The Fomentek Bag, however, comes into direct contact with the skin and that means that the temperature of the filled Fomentek Bag is the exact same temperature the body will experience.
The Fomentek Bag is used directly against the skin at much lower temperatures.
Fomentek Bags should never be used with scalding water, only comfortably warm water no hotter than 113.7ºF (45.4ºC.)
Sickle Cell Anemia Pain Crisis Management
Sickle Cell Anemia is a complex disease and patients should discuss this adjunct treatment with the treating physician before using a Fomentek Bag.
Heating the painful area with a warm Fomentek Bag causes the blood vessel to dilate (enlarge) and the blood flow to increase.
Sickle-shaped blood cells are actually shaped like bananas instead of the normal American football shape. A Pain Crisis occurs when the blood flow, usually within a localized area, diminishes. This compromised blood flow is due to the banana-shaped blood cells hanging onto each other. The pain is similar to the pain felt when a person sits on their leg for a long time and feels “pins and needles” followed by deep pain in the area. A person without Sickle Cell Disease can simply move around and the pain stops. A person with Sickle Cell Disease does not even have to do anything to cause a Pain Crisis. To make matters worse, the affected person can move and shake all they want but the area remains painful because the blood cells hang onto each other and do not flow well.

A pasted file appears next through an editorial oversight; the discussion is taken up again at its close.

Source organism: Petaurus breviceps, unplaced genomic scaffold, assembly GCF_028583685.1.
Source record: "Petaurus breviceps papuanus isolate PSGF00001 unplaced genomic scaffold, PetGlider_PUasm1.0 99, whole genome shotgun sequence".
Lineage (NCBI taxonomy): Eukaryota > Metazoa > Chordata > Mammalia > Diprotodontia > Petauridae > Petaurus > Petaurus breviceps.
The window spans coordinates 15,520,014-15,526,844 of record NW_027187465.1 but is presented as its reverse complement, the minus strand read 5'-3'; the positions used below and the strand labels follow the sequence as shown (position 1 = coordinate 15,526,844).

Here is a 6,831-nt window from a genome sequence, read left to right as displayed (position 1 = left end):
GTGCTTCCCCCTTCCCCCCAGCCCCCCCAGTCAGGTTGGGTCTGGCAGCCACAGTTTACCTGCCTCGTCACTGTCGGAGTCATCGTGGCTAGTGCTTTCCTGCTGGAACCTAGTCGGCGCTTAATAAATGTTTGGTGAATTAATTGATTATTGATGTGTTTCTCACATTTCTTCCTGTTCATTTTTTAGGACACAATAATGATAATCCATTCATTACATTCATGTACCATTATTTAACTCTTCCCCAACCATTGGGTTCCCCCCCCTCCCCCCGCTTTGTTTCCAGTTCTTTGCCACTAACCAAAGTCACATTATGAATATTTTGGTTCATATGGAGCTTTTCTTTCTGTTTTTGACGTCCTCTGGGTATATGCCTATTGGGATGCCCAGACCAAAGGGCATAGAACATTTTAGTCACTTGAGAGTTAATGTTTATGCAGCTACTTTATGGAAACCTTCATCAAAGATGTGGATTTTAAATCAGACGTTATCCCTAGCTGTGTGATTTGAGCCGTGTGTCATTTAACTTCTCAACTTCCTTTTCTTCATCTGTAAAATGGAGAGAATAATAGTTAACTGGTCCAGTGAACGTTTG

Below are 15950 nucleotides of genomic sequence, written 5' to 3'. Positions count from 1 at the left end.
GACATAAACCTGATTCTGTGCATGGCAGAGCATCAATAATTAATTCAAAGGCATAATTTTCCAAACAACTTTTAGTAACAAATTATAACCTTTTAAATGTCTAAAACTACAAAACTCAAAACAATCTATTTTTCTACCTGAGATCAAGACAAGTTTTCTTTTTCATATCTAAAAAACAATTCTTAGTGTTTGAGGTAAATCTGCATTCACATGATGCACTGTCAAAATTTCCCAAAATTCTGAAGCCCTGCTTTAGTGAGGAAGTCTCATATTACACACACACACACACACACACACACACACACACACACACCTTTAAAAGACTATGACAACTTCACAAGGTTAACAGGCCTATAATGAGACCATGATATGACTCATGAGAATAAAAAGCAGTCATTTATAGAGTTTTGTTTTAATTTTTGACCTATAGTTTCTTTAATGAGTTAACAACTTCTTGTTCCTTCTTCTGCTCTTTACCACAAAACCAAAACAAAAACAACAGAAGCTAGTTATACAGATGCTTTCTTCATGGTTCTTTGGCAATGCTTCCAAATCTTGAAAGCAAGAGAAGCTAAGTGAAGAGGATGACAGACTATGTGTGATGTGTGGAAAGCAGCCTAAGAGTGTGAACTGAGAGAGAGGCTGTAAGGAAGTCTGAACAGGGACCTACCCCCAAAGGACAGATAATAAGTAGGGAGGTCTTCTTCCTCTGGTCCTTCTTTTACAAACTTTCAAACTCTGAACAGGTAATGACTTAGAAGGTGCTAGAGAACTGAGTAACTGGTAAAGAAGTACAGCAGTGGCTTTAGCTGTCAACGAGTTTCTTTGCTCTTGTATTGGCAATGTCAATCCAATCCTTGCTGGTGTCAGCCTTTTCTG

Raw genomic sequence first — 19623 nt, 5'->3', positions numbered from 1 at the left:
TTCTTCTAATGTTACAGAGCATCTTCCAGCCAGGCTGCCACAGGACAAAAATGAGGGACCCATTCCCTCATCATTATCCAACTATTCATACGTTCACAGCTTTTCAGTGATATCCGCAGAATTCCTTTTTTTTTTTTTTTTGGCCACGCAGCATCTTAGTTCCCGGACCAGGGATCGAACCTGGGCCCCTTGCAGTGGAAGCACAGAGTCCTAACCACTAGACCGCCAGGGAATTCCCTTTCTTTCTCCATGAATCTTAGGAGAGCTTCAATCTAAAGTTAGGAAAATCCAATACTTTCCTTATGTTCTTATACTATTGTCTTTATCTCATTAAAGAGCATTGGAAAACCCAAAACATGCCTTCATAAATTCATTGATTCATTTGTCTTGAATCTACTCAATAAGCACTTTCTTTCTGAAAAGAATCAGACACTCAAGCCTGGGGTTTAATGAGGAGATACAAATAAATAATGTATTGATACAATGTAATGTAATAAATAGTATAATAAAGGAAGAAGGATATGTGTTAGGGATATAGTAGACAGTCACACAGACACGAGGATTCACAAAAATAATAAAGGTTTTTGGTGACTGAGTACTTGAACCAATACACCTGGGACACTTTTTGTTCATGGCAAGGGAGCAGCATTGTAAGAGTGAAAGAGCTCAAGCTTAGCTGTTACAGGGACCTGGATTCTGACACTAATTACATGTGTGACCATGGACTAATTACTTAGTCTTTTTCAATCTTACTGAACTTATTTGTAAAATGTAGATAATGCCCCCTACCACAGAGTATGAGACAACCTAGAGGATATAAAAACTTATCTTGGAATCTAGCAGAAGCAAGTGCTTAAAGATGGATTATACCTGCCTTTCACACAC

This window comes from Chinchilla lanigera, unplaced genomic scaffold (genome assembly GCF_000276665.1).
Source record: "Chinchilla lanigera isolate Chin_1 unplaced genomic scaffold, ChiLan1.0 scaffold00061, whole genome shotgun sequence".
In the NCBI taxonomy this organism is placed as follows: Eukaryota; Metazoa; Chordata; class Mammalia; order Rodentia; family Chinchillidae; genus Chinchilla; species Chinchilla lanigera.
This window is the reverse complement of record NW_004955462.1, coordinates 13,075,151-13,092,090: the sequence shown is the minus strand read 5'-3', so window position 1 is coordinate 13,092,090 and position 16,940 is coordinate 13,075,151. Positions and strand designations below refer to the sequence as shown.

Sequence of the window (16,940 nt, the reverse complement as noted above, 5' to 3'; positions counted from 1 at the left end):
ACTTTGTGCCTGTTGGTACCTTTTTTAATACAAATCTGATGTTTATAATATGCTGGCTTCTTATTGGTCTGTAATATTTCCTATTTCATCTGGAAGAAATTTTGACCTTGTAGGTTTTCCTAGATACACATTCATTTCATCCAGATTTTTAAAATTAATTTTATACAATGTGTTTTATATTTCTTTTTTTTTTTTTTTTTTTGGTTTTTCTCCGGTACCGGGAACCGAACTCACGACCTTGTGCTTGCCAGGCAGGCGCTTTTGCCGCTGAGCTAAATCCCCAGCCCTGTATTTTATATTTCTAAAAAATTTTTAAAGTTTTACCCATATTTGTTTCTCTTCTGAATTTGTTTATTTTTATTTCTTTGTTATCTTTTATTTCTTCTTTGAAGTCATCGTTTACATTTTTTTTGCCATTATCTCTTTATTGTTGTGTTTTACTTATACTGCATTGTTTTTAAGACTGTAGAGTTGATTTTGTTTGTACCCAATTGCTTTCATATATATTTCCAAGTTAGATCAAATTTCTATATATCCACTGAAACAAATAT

To illustrate what is happening, imagine that a slow-moving river has thousands of crooked logs that are headed downstream. There comes a time when the logs simply will not move along. A remedy would be to double the amount of water in the river. This added water would serve to raise the water level along the river banks and the river would begin to flow, carrying the crooked logs along.